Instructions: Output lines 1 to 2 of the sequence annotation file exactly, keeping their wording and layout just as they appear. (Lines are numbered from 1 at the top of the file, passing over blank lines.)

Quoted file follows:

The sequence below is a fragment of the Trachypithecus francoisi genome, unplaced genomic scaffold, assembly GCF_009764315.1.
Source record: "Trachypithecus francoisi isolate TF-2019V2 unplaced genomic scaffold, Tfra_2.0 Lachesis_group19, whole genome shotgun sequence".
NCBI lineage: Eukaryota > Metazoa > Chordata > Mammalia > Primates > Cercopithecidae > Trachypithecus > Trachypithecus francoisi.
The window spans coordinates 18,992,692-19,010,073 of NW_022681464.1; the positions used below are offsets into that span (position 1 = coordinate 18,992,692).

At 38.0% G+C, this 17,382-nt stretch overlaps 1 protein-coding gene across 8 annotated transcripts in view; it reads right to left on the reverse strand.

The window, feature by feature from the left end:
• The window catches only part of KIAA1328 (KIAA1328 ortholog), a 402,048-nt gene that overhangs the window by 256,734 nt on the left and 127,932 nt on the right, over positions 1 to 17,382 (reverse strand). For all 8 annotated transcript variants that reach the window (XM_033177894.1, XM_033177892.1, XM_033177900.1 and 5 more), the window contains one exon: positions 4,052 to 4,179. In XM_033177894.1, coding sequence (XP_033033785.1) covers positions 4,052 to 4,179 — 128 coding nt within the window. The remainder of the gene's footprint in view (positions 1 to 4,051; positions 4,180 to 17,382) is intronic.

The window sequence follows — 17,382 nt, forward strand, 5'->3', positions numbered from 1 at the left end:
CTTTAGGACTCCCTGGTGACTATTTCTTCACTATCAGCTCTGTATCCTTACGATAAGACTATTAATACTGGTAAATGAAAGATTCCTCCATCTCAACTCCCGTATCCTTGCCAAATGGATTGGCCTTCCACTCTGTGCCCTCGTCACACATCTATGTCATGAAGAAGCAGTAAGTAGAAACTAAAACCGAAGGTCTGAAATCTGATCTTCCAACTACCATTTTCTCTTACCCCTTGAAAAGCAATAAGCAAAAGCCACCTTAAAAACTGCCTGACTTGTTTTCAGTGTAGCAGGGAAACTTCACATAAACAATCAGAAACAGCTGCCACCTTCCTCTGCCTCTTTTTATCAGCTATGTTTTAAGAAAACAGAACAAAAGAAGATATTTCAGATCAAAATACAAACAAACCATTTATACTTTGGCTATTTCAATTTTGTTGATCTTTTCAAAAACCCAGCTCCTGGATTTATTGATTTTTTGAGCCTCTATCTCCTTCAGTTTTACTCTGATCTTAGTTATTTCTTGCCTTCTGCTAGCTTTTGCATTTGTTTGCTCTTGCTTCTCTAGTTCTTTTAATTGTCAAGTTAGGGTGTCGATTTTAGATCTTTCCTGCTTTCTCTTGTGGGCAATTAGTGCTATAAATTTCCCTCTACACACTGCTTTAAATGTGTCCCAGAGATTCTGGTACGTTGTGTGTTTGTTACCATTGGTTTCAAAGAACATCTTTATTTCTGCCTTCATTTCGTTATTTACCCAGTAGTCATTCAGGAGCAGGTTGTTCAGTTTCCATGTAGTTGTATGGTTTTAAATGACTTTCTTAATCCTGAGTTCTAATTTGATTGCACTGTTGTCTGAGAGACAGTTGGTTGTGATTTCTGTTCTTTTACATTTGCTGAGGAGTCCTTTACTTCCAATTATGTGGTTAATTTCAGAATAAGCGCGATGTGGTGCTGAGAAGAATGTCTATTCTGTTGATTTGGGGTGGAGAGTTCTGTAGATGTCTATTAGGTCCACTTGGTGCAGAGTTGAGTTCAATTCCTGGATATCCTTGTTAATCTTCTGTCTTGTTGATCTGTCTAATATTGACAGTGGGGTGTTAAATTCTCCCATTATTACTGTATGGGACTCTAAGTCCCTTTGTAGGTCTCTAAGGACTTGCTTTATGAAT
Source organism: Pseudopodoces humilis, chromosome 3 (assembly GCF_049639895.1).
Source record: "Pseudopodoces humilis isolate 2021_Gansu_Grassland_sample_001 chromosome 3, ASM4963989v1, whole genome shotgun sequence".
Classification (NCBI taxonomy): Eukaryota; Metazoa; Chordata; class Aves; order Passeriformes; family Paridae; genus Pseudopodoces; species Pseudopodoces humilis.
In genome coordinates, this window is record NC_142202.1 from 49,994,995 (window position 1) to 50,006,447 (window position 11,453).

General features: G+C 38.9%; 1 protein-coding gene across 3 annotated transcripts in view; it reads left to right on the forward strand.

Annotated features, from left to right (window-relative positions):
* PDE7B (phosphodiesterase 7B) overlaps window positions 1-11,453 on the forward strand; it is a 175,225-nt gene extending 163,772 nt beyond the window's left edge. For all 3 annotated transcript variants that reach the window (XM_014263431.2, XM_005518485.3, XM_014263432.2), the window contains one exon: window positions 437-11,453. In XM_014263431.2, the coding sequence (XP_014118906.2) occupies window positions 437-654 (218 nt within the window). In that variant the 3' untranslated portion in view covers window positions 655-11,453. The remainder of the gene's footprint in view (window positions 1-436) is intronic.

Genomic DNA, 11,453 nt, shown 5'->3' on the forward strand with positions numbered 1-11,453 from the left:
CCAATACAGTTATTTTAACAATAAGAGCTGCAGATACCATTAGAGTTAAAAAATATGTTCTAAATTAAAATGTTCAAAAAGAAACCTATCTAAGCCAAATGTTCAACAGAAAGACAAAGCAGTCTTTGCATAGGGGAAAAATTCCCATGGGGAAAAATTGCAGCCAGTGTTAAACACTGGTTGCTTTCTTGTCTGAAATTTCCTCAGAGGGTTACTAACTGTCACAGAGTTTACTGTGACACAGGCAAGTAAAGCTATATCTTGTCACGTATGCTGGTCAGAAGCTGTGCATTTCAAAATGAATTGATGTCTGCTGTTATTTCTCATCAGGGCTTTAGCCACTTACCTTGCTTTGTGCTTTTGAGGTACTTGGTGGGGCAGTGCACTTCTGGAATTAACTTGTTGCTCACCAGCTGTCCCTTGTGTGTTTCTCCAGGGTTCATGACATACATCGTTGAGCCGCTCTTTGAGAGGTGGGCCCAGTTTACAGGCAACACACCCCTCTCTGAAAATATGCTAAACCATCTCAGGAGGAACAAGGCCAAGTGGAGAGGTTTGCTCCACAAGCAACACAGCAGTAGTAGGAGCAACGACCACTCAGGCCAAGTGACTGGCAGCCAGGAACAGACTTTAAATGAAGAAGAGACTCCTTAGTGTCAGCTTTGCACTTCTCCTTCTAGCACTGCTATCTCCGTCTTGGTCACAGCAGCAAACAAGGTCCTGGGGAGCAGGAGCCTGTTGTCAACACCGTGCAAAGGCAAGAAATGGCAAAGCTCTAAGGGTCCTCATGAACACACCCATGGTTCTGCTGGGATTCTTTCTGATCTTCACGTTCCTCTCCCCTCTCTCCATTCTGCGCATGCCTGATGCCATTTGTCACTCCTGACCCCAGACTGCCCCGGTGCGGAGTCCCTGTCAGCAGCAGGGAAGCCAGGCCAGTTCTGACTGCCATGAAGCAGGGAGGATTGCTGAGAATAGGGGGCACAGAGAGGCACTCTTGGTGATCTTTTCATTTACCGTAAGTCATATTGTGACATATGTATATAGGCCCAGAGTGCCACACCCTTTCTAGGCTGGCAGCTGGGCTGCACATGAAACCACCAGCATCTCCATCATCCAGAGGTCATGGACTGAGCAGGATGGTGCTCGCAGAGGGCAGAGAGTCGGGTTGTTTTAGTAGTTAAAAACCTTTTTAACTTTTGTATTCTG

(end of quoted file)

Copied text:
The sequence below is a fragment of the Trachypithecus francoisi genome, unplaced genomic scaffold, assembly GCF_009764315.1.
Source record: "Trachypithecus francoisi isolate TF-2019V2 unplaced genomic scaffold, Tfra_2.0 Lachesis_group19, whole genome shotgun sequence".